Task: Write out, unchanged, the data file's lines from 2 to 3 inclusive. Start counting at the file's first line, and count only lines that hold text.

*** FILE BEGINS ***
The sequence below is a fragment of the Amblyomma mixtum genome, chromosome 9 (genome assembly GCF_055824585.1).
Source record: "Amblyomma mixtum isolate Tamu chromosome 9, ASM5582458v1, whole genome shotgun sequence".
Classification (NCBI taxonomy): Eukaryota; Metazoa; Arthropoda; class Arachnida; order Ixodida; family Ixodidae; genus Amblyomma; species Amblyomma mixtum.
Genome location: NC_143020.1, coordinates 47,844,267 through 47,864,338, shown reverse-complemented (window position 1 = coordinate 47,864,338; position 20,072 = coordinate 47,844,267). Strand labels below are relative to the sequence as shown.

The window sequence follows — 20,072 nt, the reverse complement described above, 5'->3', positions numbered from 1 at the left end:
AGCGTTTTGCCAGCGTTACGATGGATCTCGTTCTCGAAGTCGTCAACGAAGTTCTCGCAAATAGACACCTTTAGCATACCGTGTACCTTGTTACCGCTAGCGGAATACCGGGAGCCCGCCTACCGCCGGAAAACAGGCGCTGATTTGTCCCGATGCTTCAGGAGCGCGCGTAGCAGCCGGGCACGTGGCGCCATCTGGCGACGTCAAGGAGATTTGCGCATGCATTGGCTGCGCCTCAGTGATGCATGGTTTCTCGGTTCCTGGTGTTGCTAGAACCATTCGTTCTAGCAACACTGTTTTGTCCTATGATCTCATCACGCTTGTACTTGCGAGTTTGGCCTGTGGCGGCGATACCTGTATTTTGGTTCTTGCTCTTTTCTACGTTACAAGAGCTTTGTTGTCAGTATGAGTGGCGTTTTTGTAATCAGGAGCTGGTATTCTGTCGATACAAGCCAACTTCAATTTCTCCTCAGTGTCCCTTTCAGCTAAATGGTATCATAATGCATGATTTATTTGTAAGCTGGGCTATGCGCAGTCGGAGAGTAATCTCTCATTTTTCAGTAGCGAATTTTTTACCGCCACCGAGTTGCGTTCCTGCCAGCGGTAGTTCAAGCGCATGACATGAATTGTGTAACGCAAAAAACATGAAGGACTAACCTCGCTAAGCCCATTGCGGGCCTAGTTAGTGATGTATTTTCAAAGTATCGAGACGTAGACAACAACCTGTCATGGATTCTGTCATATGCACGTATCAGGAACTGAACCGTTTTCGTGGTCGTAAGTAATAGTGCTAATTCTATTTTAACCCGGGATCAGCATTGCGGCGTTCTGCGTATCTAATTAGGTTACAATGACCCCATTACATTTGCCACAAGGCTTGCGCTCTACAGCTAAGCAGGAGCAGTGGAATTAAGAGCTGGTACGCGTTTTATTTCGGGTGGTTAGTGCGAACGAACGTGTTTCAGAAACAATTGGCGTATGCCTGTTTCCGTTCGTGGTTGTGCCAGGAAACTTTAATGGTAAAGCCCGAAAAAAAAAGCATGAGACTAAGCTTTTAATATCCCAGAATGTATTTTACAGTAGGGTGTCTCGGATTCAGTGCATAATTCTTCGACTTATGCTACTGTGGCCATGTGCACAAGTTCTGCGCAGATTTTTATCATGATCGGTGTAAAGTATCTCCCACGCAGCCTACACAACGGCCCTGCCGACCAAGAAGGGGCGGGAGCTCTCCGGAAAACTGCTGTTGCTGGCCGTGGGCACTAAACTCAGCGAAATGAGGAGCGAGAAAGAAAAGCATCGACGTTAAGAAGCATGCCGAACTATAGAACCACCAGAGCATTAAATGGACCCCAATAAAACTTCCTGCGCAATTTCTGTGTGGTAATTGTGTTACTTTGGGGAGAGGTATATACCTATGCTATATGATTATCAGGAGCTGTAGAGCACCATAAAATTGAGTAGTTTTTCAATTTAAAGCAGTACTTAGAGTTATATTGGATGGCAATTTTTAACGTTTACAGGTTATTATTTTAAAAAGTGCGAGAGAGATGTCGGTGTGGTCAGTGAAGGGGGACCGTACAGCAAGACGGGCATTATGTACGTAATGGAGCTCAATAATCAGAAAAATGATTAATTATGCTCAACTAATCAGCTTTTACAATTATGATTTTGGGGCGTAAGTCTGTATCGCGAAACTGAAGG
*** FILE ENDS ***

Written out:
Source record: "Amblyomma mixtum isolate Tamu chromosome 9, ASM5582458v1, whole genome shotgun sequence".
Classification (NCBI taxonomy): Eukaryota; Metazoa; Arthropoda; class Arachnida; order Ixodida; family Ixodidae; genus Amblyomma; species Amblyomma mixtum.